• physical
    • headaches, night sweats, stomach cramping, shakiness


describe dissociative anesthetics intoxication

  • intoxication
    • depersonlization
    • agitation, belligerence and confusion
    • impulsivity and unpredictability
    • nystagmus, hyperacusis
    • decreased responsiveness to pain
    • ataxia, muscle rigidity, seizures, coma


describe treatment of dissociative anesthetics acute intoxication

PCP intoxication is a psychiatric emergency because of violent and unpredictable behaviors

  • treatment of acute intoxication:
    • benzodiazepines/antipsychotics
    • reduced environmental stimulation
    • restraint may be needed
  • no withdrawal syndrome is recognized


summarize the hallucinogens and related substances (perceptions, symptom severity, eyes, behavior)


describe opioid intoxication

  • intoxication
    • initial intense rush followed by:
      • euphoria and drowsiness
      • dysphoria (as the high dissipates)
    • miosis 
    • unconscious
    • respiratory depression 
  • treatment of OD
    • naloxone (Narcan): a short-acting opioid receptor is not used for addiction treatment


describe opioid withdrawal

  • withdrawal
    • dysphoria
    • nausea, vomiting, diarrhea
    • muscle aches, lacrimation and rhinorrhea
    • piloerection, sweating, fever
    • yawning
    • pupillary dilation
  • although withdrawal is usually non-life threatening, opioid use is deadly from OD and from the health hazards associated with opioid addiction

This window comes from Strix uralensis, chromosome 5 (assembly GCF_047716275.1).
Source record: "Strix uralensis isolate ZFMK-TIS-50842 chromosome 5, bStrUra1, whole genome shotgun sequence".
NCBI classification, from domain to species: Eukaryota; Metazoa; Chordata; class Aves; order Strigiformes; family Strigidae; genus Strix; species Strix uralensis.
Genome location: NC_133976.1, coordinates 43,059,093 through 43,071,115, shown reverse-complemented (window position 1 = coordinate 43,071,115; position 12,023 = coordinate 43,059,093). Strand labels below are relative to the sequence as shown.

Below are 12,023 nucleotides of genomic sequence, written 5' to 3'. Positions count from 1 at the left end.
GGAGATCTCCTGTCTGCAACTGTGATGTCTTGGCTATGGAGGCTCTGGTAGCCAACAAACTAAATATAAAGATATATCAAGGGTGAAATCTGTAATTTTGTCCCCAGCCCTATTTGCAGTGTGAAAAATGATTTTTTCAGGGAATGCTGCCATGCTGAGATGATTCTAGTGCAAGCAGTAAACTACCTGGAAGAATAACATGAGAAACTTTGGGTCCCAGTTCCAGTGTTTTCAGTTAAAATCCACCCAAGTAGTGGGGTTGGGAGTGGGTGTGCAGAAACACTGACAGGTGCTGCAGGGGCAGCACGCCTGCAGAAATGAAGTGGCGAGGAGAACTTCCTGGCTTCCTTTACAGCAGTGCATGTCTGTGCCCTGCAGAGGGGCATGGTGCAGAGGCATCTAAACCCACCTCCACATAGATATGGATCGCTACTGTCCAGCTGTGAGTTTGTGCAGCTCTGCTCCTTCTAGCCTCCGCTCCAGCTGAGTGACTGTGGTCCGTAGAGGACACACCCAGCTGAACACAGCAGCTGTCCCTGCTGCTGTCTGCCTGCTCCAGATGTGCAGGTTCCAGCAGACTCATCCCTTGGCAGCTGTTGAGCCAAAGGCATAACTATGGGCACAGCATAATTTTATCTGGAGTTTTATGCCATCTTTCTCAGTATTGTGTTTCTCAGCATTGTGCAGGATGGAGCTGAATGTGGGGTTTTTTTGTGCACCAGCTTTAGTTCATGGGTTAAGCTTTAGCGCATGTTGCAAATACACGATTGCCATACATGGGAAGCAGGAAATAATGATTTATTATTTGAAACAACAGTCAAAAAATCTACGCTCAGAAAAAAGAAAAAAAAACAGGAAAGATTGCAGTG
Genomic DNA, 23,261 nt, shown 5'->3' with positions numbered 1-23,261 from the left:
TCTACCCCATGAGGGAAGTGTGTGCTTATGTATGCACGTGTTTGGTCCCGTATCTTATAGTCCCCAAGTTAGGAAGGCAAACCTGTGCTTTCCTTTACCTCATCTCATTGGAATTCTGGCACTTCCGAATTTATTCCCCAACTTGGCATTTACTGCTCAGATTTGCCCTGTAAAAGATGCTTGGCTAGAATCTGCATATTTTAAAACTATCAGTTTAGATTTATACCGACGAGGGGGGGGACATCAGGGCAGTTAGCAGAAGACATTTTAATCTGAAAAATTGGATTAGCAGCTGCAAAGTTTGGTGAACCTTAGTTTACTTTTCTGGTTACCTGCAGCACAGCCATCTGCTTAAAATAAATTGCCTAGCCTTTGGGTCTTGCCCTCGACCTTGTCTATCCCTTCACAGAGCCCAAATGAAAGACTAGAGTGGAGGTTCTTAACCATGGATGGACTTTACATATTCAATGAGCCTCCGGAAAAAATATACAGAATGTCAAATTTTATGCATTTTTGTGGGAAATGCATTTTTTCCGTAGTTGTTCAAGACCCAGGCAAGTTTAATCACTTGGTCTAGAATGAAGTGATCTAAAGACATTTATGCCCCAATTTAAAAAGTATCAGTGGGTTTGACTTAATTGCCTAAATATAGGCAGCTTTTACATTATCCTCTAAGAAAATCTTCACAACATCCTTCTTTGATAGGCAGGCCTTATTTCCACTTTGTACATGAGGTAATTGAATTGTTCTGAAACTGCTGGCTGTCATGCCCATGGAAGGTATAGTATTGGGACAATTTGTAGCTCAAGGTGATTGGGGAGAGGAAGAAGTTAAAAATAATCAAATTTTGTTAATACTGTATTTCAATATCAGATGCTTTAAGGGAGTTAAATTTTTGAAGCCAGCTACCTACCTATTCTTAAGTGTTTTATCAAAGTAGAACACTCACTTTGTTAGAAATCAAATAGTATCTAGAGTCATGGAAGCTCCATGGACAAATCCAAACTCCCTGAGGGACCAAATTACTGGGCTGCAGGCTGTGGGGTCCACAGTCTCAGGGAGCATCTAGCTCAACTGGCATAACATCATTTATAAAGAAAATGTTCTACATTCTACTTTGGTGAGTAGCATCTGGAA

describe abstinence-based therapy for opioid treatment

  • requires patient to be completely abstinent from opioid drugs
  • often involves use of naltrexone (a long-acting opioid receptor blocker) to block opioid effects if relapse occurs
  • tends to be unsuccessful


describe replacement therapy  for opioid treatment

  • involves giving patient a safer opioid durg (methadone or buprenorphine)
  • tends to be more successful than abstinence-based therapies


what is the rationale for replacement therapy in opioid treatment?

  • chronic, heavy opioid use results in:
    • anhedonia (due to reduced dopamine availability)
    • physical discomfort (due to reduced availability of endogenous opioids)
  • these combined effects make abstinence a difficult goal to achieve, therefore replacement therapy helps


describe methadone

  • methadone (a Schedule II opioid drug)
    • when used for addiction treatment, methadone:
      • is only available at an official federally-regulated Opioid Treatment Program (OTP)
      • cannot be "prescribed"; it can only be administered or dispensed at an OTP


describe buprenorphine (a Schedule III opioid drug)

  • buprenorphine
    • when used for addiction treatment, buprenorphine:
      • is available from a doctor's office after approval by the DEA
      • can be "prescribed", "administered" or "dispensed" from a doctor's office
  • note: Suboxone = buprenorphine + naloxone 
    • released only if medication is abused


describe duration and benefits of replacement therapy in opioid treatment

  • RT usually continues for at least 1-2 years
  • benefits of RT:
    • oral administration
    • stable drug levels
    • less euphoria and less drowsiness
  • RT (plus other interventions) results in healthier, productive and less crime-causing heroin addicts


summarize intoxication vs withdrawal of sedatives, stimulants, hallucinogens & related drugs, and opioids